• Cancel or change: If you want to cancel an active order, you do so by submitting a cancel order. After the instructions are completed, you receive a report notifying you that the order was successfully canceled. It’s possible for the order to already have been executed, in which case you receive a report indicating that you were too late to cancel, filled with the execution details. Needless to say, you can’t cancel a market order. Changing an order is a little different than canceling one because you can change an order one of two ways:
    • Cancel the original order, wait for the report confirming the cancellation, and then enter a new order.
    • Submit a cancel/change or replace order, which replaces the existing order with the revised qualifiers unless the original order was already executed. If that happens, the replacement order is canceled.

Charts used for tracking investments

Price data is used in charts to give you a view of market trading activity for a certain period. The following list gives you the lowdown on some of the chart types you might encounter while you track your investments:

  • Line chart: This chart uses price versus time. Single price data points for each period are connected using a line. This chart typically uses closing value. Line charts provide great “big picture” information for price movement and trends by filtering out the noise from the period’s range data. One advantage to line charts is that more minor moves are filtered out. A disadvantage to line charts is that they provide no information about the strength of trading during the day or whether gaps occurred from one period to the next.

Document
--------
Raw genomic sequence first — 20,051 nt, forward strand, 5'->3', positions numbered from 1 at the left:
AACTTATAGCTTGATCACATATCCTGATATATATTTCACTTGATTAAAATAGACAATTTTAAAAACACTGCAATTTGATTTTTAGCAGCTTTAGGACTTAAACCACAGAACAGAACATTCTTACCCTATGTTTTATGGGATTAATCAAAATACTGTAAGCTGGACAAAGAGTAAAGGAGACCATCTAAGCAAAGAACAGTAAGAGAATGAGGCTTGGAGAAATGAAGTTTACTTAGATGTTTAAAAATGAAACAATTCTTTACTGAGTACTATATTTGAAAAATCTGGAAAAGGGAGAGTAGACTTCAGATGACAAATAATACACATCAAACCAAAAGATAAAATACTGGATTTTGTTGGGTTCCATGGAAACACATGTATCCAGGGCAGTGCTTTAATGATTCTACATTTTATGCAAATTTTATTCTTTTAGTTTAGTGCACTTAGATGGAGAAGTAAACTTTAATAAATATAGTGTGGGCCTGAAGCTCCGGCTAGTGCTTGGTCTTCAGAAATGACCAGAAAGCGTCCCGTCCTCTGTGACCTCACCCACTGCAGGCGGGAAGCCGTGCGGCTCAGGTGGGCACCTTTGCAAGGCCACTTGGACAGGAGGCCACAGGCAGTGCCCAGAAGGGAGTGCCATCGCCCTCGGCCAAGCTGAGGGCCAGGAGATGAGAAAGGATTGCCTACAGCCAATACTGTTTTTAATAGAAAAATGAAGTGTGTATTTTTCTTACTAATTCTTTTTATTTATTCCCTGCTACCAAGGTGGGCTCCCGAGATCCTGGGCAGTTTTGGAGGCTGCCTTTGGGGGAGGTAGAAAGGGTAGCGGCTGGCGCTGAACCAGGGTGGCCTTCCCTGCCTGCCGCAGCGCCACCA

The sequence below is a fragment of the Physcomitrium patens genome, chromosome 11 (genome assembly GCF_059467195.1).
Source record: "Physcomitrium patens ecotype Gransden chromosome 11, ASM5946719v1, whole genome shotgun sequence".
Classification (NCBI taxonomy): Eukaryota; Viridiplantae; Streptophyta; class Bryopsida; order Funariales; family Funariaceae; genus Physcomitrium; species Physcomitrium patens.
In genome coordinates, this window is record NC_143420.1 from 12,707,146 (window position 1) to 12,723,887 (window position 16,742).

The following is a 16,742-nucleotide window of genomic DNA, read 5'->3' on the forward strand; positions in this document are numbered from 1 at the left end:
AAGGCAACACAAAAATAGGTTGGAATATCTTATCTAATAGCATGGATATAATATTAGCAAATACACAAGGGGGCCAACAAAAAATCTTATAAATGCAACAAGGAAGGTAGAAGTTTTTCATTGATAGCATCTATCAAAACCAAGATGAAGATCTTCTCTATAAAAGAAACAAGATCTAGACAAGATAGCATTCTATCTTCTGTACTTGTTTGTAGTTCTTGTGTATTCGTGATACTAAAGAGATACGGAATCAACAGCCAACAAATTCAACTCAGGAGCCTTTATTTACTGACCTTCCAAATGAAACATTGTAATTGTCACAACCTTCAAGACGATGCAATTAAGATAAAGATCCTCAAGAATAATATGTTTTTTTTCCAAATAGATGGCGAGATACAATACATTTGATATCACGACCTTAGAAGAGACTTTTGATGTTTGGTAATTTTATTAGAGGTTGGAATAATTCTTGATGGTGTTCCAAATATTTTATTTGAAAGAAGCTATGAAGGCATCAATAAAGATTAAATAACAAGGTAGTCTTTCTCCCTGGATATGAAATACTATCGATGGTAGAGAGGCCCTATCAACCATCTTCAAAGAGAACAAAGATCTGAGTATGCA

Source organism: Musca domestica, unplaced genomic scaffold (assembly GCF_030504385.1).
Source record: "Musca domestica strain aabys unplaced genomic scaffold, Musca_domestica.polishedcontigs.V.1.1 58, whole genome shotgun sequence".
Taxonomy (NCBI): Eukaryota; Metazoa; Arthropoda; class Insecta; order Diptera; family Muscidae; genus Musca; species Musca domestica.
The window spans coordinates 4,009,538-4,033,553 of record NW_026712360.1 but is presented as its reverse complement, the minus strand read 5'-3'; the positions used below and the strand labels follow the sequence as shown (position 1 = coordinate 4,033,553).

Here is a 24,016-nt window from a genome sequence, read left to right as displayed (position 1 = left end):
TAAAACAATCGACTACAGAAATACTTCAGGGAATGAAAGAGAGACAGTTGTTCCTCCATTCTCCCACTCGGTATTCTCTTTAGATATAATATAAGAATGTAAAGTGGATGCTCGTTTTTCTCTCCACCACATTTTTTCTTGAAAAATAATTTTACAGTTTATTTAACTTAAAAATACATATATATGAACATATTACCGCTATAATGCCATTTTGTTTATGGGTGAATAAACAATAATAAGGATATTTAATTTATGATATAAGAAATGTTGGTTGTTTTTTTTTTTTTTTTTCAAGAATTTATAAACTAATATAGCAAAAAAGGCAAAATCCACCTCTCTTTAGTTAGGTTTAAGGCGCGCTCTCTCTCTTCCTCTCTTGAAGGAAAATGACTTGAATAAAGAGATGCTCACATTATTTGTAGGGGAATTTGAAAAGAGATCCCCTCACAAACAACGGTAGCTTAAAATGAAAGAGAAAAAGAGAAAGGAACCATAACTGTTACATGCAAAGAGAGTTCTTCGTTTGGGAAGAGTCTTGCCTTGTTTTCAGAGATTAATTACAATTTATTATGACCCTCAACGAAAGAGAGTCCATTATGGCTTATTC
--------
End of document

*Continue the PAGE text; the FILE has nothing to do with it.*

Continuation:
• Open-High-Low-Close (OHLC) bar chart: This chart uses price versus time. The period’s trading range (low to high) is displayed as a vertical line with opening prices displayed as a horizontal tab on the left side of the range bar and closing prices as a horizontal tab on the right side of the range bar. A total of four price points are used to construct each bar. OHLC charts provide information about both trading period strength and price gaps. Using a daily chart as a point of reference, a relatively long vertical bar tells you the price range was pretty big for the day.
  • Candlestick chart: This chart uses price versus time, similar to an OHLC chart, with the price range between the open and the close for the period highlighted by a thickened bar. Patterns unique to this chart can enhance daily analysis. Candlestick charts have distinct pattern interpretations regarding the battle between bulls and bears that are best applied to a daily chart. They also incorporate inter-period data to display price ranges and gaps.